The Christopher Columbus 200
For all the drivers who drive and have driven at the Seekonk Speedway
Strange, sitting here
with my eight-year-old son Saroyan,
in our usual seats in the second row,
just out of the fourth turn
at Seekonk Speedway, knowing
this is the last day of racing
until next Spring
Five thousand folks here on this
cold, overcast afternoon, each of us
subject to the same emotions. Yet.
it is a matter of degree that each
of us lets our emotions affect us.
Saroyan is bubbling with happiness.
He loves stock cars, and plans
to build his own and race it
when he is older. My heart is alive
with excitement and joy,
singing with the roar of each
finely precisioned stock car.
When I was ten and living in Iowa,
I overheard a veteran driver—his
first name was Oscar—I don’t remember
his last name, tell a young driver,
who was thinking about quitting:
“Once the roar of the engines
gets in your blood, it will stay there
until you die. And it won’t make no
difference what you do to get rid of it.
It won't go away. It'll always be there
wanting to come out. Be expressed. And
if you've got enough boy in you,
you'll find a way to keep going.”
Casey Stengel said it too:
“It takes a man to play professional
baseball, but that man has to have a lot
of boy in him to play it well.”
It's a particular quality of innocence
that develops and grows in the spirit
of the individual. And it is not traded in,
or lost, when becoming an adult.
It has nothing to do with ‘not growing up,’
or ‘not maturing,’ In fact it's a part of
a high form of maturity. Stock car drivers
have it. They are professional artists.
Watching them drive is poetry in motion.
Some poets have it. Like poetry, it is a
mystery where the innocence comes from.
Saroyan hopes George Savary will qualify
in the Consi. George is his favorite driver,
and he's built an exact model of George's
number 2 Vega, which is presently being
showcased at a local bank with twenty-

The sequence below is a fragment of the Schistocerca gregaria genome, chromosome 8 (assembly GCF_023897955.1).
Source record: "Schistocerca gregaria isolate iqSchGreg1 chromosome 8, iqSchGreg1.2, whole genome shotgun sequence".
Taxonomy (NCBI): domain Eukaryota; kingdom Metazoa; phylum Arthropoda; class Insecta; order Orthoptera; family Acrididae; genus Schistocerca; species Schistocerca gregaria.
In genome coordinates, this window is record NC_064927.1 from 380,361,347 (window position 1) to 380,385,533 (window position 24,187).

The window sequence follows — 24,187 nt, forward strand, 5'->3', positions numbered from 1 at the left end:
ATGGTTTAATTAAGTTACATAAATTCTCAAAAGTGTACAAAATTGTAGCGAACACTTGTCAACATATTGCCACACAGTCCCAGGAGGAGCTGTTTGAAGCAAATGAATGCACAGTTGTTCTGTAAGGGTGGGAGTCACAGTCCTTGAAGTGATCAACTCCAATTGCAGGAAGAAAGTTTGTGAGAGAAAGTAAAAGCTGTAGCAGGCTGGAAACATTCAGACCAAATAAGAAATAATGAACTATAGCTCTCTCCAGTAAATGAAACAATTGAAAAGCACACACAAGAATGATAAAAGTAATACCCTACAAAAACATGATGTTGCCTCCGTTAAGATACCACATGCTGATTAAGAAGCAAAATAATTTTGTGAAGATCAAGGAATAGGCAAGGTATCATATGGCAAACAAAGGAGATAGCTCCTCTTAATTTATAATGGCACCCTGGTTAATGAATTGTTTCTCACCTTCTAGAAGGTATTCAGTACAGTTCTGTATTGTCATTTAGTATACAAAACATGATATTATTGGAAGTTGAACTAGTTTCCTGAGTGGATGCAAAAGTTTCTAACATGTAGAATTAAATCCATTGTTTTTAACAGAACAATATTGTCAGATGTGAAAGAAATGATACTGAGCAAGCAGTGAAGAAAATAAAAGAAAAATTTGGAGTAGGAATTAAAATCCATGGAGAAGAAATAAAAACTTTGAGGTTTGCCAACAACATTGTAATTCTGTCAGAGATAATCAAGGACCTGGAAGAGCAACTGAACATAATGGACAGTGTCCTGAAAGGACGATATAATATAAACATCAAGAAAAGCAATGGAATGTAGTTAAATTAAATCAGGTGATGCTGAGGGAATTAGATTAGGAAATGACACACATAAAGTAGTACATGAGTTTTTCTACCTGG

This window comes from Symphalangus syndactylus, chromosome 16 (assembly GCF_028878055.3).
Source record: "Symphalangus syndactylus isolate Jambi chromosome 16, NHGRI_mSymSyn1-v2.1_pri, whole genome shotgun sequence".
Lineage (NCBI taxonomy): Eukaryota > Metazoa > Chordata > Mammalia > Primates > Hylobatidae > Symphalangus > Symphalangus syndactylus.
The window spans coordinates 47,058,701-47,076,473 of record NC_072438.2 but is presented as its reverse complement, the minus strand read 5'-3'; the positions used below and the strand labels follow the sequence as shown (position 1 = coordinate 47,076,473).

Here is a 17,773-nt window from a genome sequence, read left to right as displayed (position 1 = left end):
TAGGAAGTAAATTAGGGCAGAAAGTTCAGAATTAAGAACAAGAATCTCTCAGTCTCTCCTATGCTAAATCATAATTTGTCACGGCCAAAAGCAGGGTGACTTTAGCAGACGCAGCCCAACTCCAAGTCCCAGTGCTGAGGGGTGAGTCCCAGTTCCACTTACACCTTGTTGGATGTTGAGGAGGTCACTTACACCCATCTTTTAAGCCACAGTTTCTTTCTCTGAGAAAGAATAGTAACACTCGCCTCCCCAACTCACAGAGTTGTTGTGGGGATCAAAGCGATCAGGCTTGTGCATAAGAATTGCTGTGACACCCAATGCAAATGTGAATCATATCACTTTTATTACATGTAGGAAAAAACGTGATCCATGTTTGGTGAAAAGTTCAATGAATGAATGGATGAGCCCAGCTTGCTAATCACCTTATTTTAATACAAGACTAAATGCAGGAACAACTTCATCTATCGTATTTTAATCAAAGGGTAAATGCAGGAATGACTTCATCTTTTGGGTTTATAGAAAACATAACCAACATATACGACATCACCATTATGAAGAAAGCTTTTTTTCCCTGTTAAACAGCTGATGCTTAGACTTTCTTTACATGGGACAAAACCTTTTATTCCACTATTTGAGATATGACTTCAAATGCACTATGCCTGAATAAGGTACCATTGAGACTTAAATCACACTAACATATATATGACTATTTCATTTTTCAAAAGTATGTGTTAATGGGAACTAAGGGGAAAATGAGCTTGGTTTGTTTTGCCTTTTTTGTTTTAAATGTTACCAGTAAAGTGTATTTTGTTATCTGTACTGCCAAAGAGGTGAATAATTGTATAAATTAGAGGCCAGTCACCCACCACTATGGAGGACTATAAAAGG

two different stock car models he's built.
My hopes are with Bill Clarke. George Savary
doesn't qualify. It seems his engine won't
respond as quickly as it usually does.
Saroyan is disappointed. I tell him George
will be back in the Spring, running better
than ever. Saroyan tells me “Today is not
next Spring.” So right he is. I give him
a big hug and say I'll keep my mouth shut.
He smiles and says he would like to,
after the races, find George and tell him
about the model, and where it is. “Maybe
that will cheer him up.”
After a hot dog and hot chocolate, Saroyan
decides he'll cheer Ollie Silva on to
the winner's circle. he tells me that
he'll bet me a dollar that Ollie finishes
ahead of Bill Clarke. I agree to the wager.
What an exciting and intense race it was!
Thirty-two cars taking the green flag
from starter Ron Manfrado. Bill Clarke,
in his number 61 Vega, started in twentieth
position. Ollie Silva, in his 0X Pinto,
started in the twenty-fifth position.
George Murray, who was the ARC point champ,
won the fast an grueling race. He
and Silva pitted twice and had to work
their way back up through the pack.
Clarke didn't pit, and led a good deal
after the seventy-fourth lap.
With thirty laps to go Vinnie Annarummo’s
engine exploded in flames as he approached
the third turn, bringing out the red flag.
He immediately shut the engine off, which
halted the fire, stopped the car and jumped
out, shaken but unharmed. Silva, who was
leading, pitted. Something was wrong with
When the checkered flag came out, Silva
had worked his way up from the rear
of the pack to third place!
The last quarter of a lap was as thrilling
as any race could be! Clarke, who was running
second, and finished in that position, made .
gallant attempt to overtake Murray on the
back stretch, and nearly did! He pulled his
nose up along side Murray's outside door,
but had to let up for the third and fourth
turns. I was on my feet cheering for Clarke,
and Saroyan was cheering for Silva!
But there just wasn't enough distance left
to Ron Manfrado's waving checkered flag
for Clarke to get his Vega flat out.
We looked for George Savary, but couldn't
find him. So we walked to the infield
and watched the cars being loaded onto.
the trucks and trailers. Then we walked
around the track itself. Saroyan pretending
to be Ollie Silva’s OX, and I pretending
to be Bill Clarke’s 61.
Then it was time to leave.
As we near the main entrance, I turn
for a long, last look at the quiet,
empty track. My heart is heavy.
“In the Spring,” I say to myself,
“See you in the Spring.”
Saroyan says, “Let's come here one day
this winter when the snow is falling,
and see how the track looks then.”
I says it's a good idea—that we'll do it.
On 195 South, just before the turn onto
95 North, we pass George Savary
and his number 2 Vega. Saroyan and I
get excited, smile and wave.
I jubilantly honk the car horn,
and George and his companions smile
and wave to us.
Appeared in Stock Car Racing Magazine, April 1976, Pages 80-81. Copyright © James Humphrey Trust